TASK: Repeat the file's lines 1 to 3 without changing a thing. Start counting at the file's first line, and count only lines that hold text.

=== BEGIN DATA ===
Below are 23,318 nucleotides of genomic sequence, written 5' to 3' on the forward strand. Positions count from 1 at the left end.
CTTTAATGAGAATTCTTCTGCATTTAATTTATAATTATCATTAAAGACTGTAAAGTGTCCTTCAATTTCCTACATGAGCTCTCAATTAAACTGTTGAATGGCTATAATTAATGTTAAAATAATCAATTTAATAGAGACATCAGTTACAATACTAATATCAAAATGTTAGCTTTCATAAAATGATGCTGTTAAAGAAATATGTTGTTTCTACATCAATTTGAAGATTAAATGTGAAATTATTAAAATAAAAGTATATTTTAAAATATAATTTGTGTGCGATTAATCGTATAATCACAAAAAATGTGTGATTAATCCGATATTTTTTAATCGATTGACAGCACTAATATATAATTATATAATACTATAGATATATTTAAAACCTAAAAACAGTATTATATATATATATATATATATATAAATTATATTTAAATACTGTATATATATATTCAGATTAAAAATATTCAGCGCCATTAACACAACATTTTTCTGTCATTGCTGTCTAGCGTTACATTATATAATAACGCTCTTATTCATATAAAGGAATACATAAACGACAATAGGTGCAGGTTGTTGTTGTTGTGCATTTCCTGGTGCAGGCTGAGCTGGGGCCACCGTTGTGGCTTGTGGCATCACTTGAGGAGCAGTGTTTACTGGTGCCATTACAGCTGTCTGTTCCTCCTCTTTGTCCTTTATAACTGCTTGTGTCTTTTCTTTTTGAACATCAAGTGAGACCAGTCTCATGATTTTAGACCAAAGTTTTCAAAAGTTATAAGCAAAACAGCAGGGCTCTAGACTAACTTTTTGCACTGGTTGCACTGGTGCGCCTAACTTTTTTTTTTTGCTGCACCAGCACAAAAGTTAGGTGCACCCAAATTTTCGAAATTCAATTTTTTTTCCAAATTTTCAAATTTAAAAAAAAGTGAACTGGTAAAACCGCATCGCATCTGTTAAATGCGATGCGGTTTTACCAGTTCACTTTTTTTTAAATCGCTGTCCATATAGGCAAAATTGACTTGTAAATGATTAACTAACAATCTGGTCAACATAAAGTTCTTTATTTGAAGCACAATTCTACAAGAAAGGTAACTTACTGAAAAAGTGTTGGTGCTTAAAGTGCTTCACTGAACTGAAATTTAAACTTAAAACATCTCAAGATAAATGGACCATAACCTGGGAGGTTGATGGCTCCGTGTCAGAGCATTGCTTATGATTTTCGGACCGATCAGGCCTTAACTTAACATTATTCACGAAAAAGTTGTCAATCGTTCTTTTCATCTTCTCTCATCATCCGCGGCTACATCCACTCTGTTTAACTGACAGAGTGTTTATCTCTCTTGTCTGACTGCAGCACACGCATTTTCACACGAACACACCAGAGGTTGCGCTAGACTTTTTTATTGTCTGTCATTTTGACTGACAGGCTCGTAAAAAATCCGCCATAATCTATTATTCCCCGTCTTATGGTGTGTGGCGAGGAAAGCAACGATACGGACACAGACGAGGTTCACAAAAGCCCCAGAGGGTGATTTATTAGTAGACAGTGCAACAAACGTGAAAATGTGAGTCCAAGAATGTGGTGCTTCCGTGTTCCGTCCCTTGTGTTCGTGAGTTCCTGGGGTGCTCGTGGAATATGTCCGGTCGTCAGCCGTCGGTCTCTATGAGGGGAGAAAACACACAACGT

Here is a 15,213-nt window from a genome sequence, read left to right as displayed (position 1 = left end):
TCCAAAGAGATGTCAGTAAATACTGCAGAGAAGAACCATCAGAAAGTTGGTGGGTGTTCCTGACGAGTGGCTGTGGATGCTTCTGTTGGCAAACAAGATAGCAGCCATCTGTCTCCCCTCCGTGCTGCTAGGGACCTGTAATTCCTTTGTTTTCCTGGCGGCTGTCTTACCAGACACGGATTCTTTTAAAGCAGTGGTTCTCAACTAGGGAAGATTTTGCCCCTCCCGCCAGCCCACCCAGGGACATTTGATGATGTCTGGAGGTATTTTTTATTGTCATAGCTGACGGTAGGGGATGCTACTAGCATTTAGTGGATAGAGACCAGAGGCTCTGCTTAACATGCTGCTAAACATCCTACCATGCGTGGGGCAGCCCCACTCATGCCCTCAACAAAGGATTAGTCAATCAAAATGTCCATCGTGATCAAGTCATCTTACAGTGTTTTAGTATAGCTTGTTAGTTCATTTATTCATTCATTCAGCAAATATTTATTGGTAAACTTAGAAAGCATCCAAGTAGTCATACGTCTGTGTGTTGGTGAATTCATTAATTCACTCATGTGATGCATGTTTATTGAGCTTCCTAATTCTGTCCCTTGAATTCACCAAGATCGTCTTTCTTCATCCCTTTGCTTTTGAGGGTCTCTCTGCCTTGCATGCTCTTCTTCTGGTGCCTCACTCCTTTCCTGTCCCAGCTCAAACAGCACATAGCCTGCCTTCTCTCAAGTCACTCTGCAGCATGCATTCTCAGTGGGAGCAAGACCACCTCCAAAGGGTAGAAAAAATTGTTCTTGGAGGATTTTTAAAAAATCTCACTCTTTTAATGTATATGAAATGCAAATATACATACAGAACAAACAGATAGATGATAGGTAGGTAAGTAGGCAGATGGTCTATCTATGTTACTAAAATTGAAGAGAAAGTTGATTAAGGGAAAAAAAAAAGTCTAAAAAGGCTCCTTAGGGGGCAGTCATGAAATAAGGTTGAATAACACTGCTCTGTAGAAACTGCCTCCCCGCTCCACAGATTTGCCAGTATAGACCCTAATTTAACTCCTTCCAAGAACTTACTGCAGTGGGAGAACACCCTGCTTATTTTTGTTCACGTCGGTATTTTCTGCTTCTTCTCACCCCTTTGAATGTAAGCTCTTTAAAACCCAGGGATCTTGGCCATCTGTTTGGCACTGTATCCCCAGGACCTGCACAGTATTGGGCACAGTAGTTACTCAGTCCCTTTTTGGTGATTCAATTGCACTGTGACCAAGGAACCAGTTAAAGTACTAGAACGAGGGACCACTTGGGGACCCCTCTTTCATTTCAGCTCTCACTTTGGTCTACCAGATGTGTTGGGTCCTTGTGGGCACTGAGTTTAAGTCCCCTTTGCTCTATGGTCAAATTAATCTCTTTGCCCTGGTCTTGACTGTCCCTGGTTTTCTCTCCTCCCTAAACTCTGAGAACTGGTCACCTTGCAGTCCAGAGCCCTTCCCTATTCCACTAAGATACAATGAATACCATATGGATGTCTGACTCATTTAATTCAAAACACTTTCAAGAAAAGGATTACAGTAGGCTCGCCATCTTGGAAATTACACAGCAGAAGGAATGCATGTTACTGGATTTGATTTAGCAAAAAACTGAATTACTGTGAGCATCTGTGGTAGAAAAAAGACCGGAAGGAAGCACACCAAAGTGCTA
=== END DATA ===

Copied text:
Below are 23,318 nucleotides of genomic sequence, written 5' to 3' on the forward strand. Positions count from 1 at the left end.
CTTTAATGAGAATTCTTCTGCATTTAATTTATAATTATCATTAAAGACTGTAAAGTGTCCTTCAATTTCCTACATGAGCTCTCAATTAAACTGTTGAATGGCTATAATTAATGTTAAAATAATCAATTTAATAGAGACATCAGTTACAATACTAATATCAAAATGTTAGCTTTCATAAAATGATGCTGTTAAAGAAATATGTTGTTTCTACATCAATTTGAAGATTAAATGTGAAATTATTAAAATAAAAGTATATTTTAAAATATAATTTGTGTGCGATTAATCGTATAATCACAAAAAATGTGTGATTAATCCGATATTTTTTAATCGATTGACAGCACTAATATATAATTATATAATACTATAGATATATTTAAAACCTAAAAACAGTATTATATATATATATATATATATATAAATTATATTTAAATACTGTATATATATATTCAGATTAAAAATATTCAGCGCCATTAACACAACATTTTTCTGTCATTGCTGTCTAGCGTTACATTATATAATAACGCTCTTATTCATATAAAGGAATACATAAACGACAATAGGTGCAGGTTGTTGTTGTTGTGCATTTCCTGGTGCAGGCTGAGCTGGGGCCACCGTTGTGGCTTGTGGCATCACTTGAGGAGCAGTGTTTACTGGTGCCATTACAGCTGTCTGTTCCTCCTCTTTGTCCTTTATAACTGCTTGTGTCTTTTCTTTTTGAACATCAAGTGAGACCAGTCTCATGATTTTAGACCAAAGTTTTCAAAAGTTATAAGCAAAACAGCAGGGCTCTAGACTAACTTTTTGCACTGGTTGCACTGGTGCGCCTAACTTTTTTTTTTTGCTGCACCAGCACAAAAGTTAGGTGCACCCAAATTTTCGAAATTCAATTTTTTTTCCAAATTTTCAAATTTAAAAAAAAGTGAACTGGTAAAACCGCATCGCATCTGTTAAATGCGATGCGGTTTTACCAGTTCACTTTTTTTTAAATCGCTGTCCATATAGGCAAAATTGACTTGTAAATGATTAACTAACAATCTGGTCAACATAAAGTTCTTTATTTGAAGCACAATTCTACAAGAAAGGTAACTTACTGAAAAAGTGTTGGTGCTTAAAGTGCTTCACTGAACTGAAATTTAAACTTAAAACATCTCAAGATAAATGGACCATAACCTGGGAGGTTGATGGCTCCGTGTCAGAGCATTGCTTATGATTTTCGGACCGATCAGGCCTTAACTTAACATTATTCACGAAAAAGTTGTCAATCGTTCTTTTCATCTTCTCTCATCATCCGCGGCTACATCCACTCTGTTTAACTGACAGAGTGTTTATCTCTCTTGTCTGACTGCAGCACACGCATTTTCACACGAACACACCAGAGGTTGCGCTAGACTTTTTTATTGTCTGTCATTTTGACTGACAGGCTCGTAAAAAATCCGCCATAATCTATTATTCCCCGTCTTATGGTGTGTGGCGAGGAAAGCAACGATACGGACACAGACGAGGTTCACAAAAGCCCCAGAGGGTGATTTATTAGTAGACAGTGCAACAAACGTGAAAATGTGAGTCCAAGAATGTGGTGCTTCCGTGTTCCGTCCCTTGTGTTCGTGAGTTCCTGGGGTGCTCGTGGAATATGTCCGGTCGTCAGCCGTCGGTCTCTATGAGGGGAGAAAACACACAACGT

Here is a 15,213-nt window from a genome sequence, read left to right as displayed (position 1 = left end):